Further acceleration of renewable expansion needed
Electricity from wind and solar grew by 64 terawatt hours over levels in 2018 and, with a total of 569 terawatt hours, exceeded the amount of coal-fired electricity by 100 terawatt hours for the first time. Wind turbines delivered 14 per cent more electricity, thanks in part to favourable wind conditions. Power from solar installations increased by 7 per cent. All EU member states except the Czech Republic saw a growing share of solar and wind power in their electricity mix. By contrast, electricity generation from hydropower fell by over 6 per cent due to ongoing drought. Nuclear power plants, which depend on river water for cooling, were likewise affected by drought, particularly in July. Lower river levels also hampered coal deliveries to power plants via waterways.
For wind power, plants with a total output of 16.8 gigawatts were added across Europe – 5.1 gigawatts more than were added in 2018. In the case of photovoltaics, the expansion doubled, from 8.2 gigawatts in 2018 to 16.7 gigawatts last year. “Despite the positive trends,” Matthias Buck, the head of European energy policy at Agora Energiewende, cautions, “the pace of expansion must accelerate even further.” By 2030, almost one-third of total energy in the EU must come from renewables. This requires a growth of 97 terawatt hours annually through 2030 – 33 terawatt hours more than were added in 2019.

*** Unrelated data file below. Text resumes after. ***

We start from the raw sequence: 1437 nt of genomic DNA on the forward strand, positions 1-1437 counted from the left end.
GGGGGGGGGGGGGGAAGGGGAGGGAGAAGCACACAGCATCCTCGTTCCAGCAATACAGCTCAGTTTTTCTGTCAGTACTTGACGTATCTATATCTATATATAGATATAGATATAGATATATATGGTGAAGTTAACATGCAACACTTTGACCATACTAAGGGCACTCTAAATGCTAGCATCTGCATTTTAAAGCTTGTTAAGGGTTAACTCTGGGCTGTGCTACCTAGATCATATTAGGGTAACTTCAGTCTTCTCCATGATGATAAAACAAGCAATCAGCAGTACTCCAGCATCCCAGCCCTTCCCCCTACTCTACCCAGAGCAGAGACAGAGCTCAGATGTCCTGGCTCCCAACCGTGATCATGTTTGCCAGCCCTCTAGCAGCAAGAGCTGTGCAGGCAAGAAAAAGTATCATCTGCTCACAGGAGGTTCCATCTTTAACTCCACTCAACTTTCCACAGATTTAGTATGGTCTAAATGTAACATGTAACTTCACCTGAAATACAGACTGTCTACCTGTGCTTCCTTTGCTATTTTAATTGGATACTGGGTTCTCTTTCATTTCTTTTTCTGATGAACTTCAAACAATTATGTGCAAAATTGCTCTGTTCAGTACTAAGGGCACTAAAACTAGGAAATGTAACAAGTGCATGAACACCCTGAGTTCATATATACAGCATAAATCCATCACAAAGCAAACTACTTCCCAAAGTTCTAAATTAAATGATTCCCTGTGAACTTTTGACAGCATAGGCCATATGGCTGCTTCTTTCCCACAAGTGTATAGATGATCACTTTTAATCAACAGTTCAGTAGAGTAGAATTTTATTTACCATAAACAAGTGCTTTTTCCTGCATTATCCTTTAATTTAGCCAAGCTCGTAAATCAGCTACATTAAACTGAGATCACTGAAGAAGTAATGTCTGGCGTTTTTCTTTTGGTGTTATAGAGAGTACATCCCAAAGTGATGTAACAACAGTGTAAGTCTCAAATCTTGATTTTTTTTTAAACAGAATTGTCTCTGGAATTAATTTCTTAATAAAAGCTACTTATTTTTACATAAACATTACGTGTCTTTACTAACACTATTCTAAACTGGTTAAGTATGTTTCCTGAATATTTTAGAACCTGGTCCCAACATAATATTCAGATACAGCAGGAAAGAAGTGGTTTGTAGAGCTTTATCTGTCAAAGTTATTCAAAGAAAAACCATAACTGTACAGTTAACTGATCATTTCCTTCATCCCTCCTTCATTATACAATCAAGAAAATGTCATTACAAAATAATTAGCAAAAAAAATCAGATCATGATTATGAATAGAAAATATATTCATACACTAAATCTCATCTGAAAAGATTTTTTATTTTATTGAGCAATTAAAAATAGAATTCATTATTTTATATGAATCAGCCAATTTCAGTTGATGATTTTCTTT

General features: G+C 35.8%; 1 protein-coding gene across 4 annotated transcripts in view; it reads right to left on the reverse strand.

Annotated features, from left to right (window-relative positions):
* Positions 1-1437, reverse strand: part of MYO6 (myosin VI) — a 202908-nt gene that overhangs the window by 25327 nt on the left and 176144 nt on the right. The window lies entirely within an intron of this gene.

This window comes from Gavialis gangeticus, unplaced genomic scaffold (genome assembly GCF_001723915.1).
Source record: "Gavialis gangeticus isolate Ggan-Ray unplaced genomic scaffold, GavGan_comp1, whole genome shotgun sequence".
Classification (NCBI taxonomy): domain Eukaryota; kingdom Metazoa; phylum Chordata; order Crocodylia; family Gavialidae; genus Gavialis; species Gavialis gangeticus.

CO2 prices prove effective
“Last year’s decline in EU greenhouse gas emissions is thanks largely to the CO2 emissions price, which continued to drive climate-damaging energy sources from the market,” Buck says. “In order to ensure the continued mitigation of global warming,” he adds, “it is important that the price of CO2 emissions remains at the current level.” The EU Emissions Trading System sets the total number of yearly permits for greenhouse gas emissions in the energy, industrial, and intra-European aviation sectors. However, it issues around 300 million more permits than emitters currently consume. According to Buck, the EU must reduce the number of issued permits faster than previously planned if it wants the emissions trading system to be effective and to encourage investment in renewables. He concludes, therefore, that “this is a topic that must figure centrally in discussions about how to increase European climate targets for 2030.”